of what it is that I'd be talking about.

Matt: I know we haven't mentioned the buzzword of GNAI, but even the, the tools that are out there that help you generate the code as you go, I mean, they're only making all of this worse from that perspective of it helps you get something working really quickly, but I would not put that in production without somebody who knows what they're doing, taking a look at it first.

And, you know, like, so day one's getting a bit sketchier. at the same time as day two isn't solved.

Corey: Peer review is wildly important. Just, it's not, doesn't matter how good you are, it's having someone who isn't you reviewing some of this stuff before it sees the light of day is massively helpful just because we're all too close to the problems we are currently solving ourselves.

Matt: It's, it's incredible with a lot of this stuff that whenever, whenever I go to, you know, build something, the typing is the shortest part of the process. The longest part of the process is sitting down. Understanding what the root cause of the problem is, and then, you know, like, working out what the well architected thing is to do before you type.

And a lot of that, I was thinking about, that has changed massively since I started my career to now, because, I mean, whenever, before I even worked for my current employer back, back, back in the day, I worked for people who didn't even use version control. You just, uploaded the files to the file server and kept going.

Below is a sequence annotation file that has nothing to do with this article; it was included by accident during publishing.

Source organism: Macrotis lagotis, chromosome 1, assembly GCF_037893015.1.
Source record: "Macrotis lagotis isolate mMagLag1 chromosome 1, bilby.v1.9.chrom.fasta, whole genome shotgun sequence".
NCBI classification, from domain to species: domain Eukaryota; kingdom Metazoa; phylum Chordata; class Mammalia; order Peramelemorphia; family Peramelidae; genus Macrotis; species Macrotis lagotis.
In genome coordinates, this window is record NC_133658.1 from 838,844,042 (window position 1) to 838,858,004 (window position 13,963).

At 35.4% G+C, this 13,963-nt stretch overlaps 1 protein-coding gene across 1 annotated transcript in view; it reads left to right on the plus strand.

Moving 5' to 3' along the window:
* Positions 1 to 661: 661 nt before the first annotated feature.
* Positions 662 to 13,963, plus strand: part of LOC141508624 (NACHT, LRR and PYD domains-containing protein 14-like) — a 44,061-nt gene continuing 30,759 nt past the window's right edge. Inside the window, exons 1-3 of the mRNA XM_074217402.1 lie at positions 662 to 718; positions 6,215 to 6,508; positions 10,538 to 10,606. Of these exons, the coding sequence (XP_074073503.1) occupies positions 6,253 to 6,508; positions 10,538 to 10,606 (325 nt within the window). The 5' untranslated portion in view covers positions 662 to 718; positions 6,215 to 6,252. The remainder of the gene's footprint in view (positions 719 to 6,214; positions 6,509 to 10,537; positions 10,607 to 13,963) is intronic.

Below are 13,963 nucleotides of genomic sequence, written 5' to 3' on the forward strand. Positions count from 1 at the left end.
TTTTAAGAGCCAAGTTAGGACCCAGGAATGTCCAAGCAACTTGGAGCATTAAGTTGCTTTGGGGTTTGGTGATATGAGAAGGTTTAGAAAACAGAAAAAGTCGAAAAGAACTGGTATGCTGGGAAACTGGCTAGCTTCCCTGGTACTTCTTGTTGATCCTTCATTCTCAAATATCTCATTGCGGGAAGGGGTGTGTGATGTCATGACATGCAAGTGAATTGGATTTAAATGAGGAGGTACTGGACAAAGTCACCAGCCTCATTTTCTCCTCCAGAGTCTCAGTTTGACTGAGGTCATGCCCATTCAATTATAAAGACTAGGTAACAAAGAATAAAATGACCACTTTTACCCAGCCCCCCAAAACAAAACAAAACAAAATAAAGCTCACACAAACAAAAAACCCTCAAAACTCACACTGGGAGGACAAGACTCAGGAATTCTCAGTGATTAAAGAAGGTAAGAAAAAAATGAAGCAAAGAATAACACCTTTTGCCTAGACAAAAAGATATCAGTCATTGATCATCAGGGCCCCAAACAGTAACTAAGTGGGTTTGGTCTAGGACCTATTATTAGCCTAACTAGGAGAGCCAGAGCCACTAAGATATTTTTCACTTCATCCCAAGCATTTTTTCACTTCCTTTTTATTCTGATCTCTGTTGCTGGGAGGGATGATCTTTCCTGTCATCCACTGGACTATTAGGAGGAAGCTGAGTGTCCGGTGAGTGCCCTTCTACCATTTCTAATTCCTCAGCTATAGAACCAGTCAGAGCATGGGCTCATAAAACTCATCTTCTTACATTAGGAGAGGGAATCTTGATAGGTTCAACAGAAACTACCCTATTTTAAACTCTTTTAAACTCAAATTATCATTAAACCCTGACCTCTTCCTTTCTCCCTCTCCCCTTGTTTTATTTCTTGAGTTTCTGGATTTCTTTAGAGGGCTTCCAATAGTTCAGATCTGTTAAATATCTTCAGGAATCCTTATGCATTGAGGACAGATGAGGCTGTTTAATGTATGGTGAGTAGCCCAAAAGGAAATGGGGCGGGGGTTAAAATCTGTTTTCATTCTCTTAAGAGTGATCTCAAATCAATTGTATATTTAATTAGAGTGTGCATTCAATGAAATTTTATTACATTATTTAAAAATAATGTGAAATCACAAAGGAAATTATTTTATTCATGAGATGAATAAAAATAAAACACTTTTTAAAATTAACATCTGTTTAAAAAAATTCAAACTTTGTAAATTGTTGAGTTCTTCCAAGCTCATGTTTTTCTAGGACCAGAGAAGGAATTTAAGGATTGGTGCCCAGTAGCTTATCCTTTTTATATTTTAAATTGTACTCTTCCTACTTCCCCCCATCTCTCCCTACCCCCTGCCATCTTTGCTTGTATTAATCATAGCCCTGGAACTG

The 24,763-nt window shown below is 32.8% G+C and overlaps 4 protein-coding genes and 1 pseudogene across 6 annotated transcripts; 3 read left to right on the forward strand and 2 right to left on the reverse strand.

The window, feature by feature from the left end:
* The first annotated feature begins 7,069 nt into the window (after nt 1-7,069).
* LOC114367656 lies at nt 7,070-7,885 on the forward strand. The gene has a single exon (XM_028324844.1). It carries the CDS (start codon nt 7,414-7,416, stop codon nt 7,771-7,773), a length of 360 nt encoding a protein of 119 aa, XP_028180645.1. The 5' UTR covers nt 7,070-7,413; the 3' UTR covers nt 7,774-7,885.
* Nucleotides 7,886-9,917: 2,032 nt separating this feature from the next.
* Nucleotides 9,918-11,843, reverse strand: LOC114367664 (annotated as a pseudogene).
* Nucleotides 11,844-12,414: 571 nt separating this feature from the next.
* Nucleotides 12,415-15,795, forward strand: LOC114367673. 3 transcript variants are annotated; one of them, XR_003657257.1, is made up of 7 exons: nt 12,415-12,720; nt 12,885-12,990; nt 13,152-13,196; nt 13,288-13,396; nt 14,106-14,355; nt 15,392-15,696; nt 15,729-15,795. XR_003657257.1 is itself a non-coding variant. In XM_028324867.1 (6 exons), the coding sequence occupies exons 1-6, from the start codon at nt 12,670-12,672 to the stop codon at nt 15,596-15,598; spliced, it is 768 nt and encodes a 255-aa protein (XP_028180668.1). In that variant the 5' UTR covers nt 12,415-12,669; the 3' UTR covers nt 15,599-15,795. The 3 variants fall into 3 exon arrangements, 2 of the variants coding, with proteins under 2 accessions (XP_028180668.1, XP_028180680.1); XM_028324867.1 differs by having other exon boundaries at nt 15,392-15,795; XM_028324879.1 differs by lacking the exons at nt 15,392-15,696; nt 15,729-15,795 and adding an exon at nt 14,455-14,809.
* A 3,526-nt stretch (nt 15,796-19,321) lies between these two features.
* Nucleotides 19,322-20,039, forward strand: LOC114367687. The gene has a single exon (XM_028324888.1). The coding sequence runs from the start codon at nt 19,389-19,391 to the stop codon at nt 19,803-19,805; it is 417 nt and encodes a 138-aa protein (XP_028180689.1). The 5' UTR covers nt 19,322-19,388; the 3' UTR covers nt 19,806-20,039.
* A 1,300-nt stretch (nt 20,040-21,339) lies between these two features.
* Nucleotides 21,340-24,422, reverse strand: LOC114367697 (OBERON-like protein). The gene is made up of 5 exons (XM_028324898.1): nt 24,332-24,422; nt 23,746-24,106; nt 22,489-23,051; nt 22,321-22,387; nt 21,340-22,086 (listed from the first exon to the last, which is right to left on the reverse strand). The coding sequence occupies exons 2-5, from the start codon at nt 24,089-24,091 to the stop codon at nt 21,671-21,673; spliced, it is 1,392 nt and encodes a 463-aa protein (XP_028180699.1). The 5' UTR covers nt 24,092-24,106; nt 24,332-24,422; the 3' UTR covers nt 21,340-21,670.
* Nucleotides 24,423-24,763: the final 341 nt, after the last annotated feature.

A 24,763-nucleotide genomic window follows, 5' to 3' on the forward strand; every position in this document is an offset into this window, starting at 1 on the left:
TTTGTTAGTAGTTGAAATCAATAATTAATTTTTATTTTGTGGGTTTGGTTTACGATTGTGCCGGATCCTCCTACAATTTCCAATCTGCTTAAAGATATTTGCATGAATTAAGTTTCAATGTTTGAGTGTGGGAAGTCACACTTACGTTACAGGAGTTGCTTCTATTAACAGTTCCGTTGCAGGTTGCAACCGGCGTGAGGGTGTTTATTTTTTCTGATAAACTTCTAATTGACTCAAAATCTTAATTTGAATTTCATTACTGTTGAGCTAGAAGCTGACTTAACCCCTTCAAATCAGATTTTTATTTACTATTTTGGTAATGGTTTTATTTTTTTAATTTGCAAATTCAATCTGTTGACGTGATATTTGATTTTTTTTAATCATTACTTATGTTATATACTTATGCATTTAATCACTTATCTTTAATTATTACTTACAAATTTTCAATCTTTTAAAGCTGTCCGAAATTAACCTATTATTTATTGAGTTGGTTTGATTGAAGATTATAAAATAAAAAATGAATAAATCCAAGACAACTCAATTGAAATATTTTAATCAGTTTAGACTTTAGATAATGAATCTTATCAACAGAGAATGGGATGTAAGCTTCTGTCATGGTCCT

And from there to where we are today, you used to do code reviews in front of 20, 30 people in a room where you'd call everybody in, you'd go line by line through, you know, enterprise Java and people would be like, Oh, I don't think you should use string builder there or very specific concerns. And then you've come to where we are today with pull requests and automated CICD pipelines.

And I just think as much as I do believe in trunk based development. Whenever you're trying to learn and get from the team around you, pull requests are very underutilized for knowledge exchanges, given how averse we are to talking.

Corey: That seems to be a sincere problem across the board, and also something you seem to be particularly passionate about.

Like, I am curious, between TeachMeAWS, your variety of different roles in the sense of what you do in the community, what What's the common thread that ties it all together? I find there's usually something in there that is, that is hiding out as far as like the actual narrative thread that ties things together.

Is there one for you or are you just sort of all across the board?

Matt: Yeah, I mean, the, the narrative thread for me was, believe it or not, I've been in multiple roles in the industry at this point. I mean, I've literally done nearly every role there is in terms of, uh, I've done UI, UX, QA. UAT, development, architecture, product, like, I'm forgetting 50 60 roles of built machine learning models.